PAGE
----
Have you ever wondered about origins of certain items of fashion? After all in the beginning clothes used to be just protection from cold and hostile environment, way to survive, display your tribal or religious allegiance or just to cover your junk in case someone else had it bigger. Nowadays however they mostly became the opposite – way to show that you have more ‘style’, ‘sense of fashion’ or, lacking those, money. It could be quite interesting to discover largely practical origins of some of the everyday pieces of attire.
1. Sleeve Cuffs
While it is difficult to pinpoint the exact point in history when adding extra layer of fabric to the end of a shirt became acceptable, it is clear that they were used as early as XV century, with renaissance taking hold and transforming fashion sense.
“Look at her. Her dress is soooo middle ages”
Early examples of dealing with sleeves ends differ considerably from modern elegant shirts, with being worn strictly as a way to distance your expensive outer-worn coats and jackets from your filthy, and I mean bathe-twice-a-year-filthy, sweaty, smelly body. At this point sleeves cuffs where usually tied using pieces of string, often just wrapped around wrists.
Decorative cuffs were a marriage between practicality and flashiness. First examples of sleeves recognizable by modern audiences were used in soldiers uniforms, when it became quite apparent that waving your sabre and reloading your musket while wearing long puffy sleeves was somewhat difficult.
Weird. It doesn’t seem like laughable matter.
In civilian use point of origin seems to be London and its famous Savile Row, which before it became fashion center it is today used to be occupied by doctors. Their “uniform” was white shirt and trademark coat (distinguishing them from lower order of tradesmen), and they sought a way to tend to their blood and fecal matter spouting “clients” without removing their attire. With cuffs on the end of their sleeves they could just roll them up and get to work.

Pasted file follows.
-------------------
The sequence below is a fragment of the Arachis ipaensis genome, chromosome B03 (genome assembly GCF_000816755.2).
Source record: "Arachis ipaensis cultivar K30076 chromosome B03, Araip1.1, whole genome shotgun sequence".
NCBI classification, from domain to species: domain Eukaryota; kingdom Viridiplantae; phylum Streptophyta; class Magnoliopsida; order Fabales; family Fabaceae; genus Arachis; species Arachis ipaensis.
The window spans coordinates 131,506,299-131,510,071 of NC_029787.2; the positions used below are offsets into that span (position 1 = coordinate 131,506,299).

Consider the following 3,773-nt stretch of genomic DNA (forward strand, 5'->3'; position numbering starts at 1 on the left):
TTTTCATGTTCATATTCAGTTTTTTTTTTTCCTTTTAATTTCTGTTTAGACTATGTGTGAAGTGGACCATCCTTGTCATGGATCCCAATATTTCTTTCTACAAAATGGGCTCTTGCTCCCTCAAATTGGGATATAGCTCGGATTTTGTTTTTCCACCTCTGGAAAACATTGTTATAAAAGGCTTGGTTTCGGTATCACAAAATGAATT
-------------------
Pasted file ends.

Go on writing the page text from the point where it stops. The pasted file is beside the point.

London tailors to this day make this kind of shirts and coats, often with detachable and replaceable cuffs.
Necktie is an interesting piece of fashion, considering that it serves absolutely no other function apart from visual decoration. It doesn’t hold anything up, offers no protection from the environment, it certainly is not comfortable and not even slightly proportional to dick size, which could at least be informative to the ladies. Yet it is one more of the most prominent element of modern day’s men elegant outfit.
First examples of piece of cloth worn around necks once again come from soldiers. First depictions of modern tie predecessor come from famous terracotta army commissioned by emperor Qin Shih Huang, which depicts emperors honor guard wearing pieces of cloth around their necks.
And even then they didn’t seem too happy about this “tie” business
However, lacking any other kind of written, painted or sculpted source from this era confirming usage for neckties, it is generally believed, that those were more like insignia of elite unit of emperor’s protectors. Similar is the case with neck wrap depicted on Rome’s emperor Trajan’s column, then again it’s argued that those were used simply as scarfs more than ornaments.